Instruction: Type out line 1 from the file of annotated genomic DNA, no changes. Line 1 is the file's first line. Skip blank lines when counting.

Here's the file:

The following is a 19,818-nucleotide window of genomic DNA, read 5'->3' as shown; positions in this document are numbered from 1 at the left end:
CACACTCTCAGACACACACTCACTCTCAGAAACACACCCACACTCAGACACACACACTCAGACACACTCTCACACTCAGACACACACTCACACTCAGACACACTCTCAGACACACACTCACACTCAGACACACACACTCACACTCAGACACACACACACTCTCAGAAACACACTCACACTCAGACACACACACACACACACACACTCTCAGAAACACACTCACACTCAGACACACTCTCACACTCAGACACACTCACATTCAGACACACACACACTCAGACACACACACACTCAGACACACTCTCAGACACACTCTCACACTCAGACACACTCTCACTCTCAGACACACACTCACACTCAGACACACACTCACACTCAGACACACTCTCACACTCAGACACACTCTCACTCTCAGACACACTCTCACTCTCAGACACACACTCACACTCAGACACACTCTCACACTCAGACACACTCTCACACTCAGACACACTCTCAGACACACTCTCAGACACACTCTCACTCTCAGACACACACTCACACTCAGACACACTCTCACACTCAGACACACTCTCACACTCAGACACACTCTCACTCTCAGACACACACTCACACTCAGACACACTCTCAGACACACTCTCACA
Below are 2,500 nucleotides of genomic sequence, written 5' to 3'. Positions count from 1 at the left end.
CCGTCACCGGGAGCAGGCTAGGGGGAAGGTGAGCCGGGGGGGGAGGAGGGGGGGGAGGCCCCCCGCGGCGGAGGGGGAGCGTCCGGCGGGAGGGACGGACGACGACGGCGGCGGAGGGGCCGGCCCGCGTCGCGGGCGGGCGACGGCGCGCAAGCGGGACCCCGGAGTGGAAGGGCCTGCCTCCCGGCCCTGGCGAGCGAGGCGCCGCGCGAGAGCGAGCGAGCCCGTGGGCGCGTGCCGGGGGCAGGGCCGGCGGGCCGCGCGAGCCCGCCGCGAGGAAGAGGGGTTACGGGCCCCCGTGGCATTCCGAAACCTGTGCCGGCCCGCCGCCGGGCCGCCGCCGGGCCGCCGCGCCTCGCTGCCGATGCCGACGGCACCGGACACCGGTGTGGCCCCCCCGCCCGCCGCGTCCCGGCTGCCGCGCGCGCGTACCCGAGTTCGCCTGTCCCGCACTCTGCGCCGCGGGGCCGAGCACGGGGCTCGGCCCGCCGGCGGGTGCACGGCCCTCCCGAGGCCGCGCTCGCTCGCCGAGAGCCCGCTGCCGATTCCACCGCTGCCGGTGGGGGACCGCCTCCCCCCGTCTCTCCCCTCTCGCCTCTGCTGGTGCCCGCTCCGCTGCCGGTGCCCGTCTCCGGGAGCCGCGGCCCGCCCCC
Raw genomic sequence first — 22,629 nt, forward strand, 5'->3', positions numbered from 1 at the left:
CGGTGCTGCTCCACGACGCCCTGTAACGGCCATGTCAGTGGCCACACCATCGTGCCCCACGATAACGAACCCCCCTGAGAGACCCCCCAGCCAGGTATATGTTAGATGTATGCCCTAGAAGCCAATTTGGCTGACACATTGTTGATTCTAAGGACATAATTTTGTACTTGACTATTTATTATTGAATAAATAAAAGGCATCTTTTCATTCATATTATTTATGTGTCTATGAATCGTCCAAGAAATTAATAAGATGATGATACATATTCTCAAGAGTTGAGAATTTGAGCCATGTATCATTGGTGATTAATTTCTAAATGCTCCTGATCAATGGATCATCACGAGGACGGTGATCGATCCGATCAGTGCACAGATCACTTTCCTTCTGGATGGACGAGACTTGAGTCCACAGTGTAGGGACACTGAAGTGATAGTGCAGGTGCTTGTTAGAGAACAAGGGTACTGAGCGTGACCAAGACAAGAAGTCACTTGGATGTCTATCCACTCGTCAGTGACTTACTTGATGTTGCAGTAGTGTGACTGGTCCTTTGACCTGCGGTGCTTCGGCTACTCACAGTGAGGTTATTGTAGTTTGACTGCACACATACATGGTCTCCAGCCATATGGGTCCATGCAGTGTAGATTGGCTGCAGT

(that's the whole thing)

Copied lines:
The following is a 19,818-nucleotide window of genomic DNA, read 5'->3' as shown; positions in this document are numbered from 1 at the left end: